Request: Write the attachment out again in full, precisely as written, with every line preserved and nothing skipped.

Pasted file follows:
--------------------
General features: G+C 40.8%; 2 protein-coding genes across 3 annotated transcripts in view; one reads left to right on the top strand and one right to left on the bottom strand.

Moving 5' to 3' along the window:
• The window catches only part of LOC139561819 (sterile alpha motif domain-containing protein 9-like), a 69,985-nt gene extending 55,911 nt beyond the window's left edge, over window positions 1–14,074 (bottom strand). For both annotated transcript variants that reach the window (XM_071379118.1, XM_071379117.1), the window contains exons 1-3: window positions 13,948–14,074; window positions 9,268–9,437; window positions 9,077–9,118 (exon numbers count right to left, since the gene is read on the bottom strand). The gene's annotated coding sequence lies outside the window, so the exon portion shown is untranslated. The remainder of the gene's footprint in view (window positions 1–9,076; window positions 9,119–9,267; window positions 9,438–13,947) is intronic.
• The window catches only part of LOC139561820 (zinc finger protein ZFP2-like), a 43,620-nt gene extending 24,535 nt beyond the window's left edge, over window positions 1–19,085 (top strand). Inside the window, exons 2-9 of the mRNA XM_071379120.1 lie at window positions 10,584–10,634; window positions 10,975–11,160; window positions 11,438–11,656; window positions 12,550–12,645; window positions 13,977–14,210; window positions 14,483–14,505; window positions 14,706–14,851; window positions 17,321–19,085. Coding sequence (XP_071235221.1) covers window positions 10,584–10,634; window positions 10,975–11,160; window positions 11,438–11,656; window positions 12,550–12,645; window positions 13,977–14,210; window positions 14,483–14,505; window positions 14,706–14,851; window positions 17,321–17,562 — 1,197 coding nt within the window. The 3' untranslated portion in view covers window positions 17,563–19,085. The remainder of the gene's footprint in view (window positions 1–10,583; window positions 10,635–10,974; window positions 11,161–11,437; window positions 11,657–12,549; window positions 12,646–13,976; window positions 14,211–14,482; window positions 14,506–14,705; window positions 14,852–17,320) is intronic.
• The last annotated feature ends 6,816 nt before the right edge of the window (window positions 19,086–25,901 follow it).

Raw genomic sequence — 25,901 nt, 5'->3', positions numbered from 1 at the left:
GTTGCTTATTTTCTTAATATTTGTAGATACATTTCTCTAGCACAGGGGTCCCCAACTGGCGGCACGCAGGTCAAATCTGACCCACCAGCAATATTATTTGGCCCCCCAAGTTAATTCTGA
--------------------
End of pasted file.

General features: G+C 40.8%; 2 protein-coding genes across 3 annotated transcripts in view; one reads left to right on the top strand and one right to left on the bottom strand.

Moving 5' to 3' along the window:
• The window catches only part of LOC139561819 (sterile alpha motif domain-containing protein 9-like), a 69,985-nt gene extending 55,911 nt beyond the window's left edge, over window positions 1–14,074 (bottom strand). For both annotated transcript variants that reach the window (XM_071379118.1, XM_071379117.1), the window contains exons 1-3: window positions 13,948–14,074; window positions 9,268–9,437; window positions 9,077–9,118 (exon numbers count right to left, since the gene is read on the bottom strand). The gene's annotated coding sequence lies outside the window, so the exon portion shown is untranslated. The remainder of the gene's footprint in view (window positions 1–9,076; window positions 9,119–9,267; window positions 9,438–13,947) is intronic.
• The window catches only part of LOC139561820 (zinc finger protein ZFP2-like), a 43,620-nt gene extending 24,535 nt beyond the window's left edge, over window positions 1–19,085 (top strand). Inside the window, exons 2-9 of the mRNA XM_071379120.1 lie at window positions 10,584–10,634; window positions 10,975–11,160; window positions 11,438–11,656; window positions 12,550–12,645; window positions 13,977–14,210; window positions 14,483–14,505; window positions 14,706–14,851; window positions 17,321–19,085. Coding sequence (XP_071235221.1) covers window positions 10,584–10,634; window positions 10,975–11,160; window positions 11,438–11,656; window positions 12,550–12,645; window positions 13,977–14,210; window positions 14,483–14,505; window positions 14,706–14,851; window positions 17,321–17,562 — 1,197 coding nt within the window. The 3' untranslated portion in view covers window positions 17,563–19,085. The remainder of the gene's footprint in view (window positions 1–10,583; window positions 10,635–10,974; window positions 11,161–11,437; window positions 11,657–12,549; window positions 12,646–13,976; window positions 14,211–14,482; window positions 14,506–14,705; window positions 14,852–17,320) is intronic.
• The last annotated feature ends 6,816 nt before the right edge of the window (window positions 19,086–25,901 follow it).

Raw genomic sequence — 25,901 nt, 5'->3', positions numbered from 1 at the left:
GTTGCTTATTTTCTTAATATTTGTAGATACATTTCTCTAGCACAGGGGTCCCCAACTGGCGGCACGCAGGTCAAATCTGACCCACCAGCAATATTATTTGGCCCCCCAAGTTAATTCTGA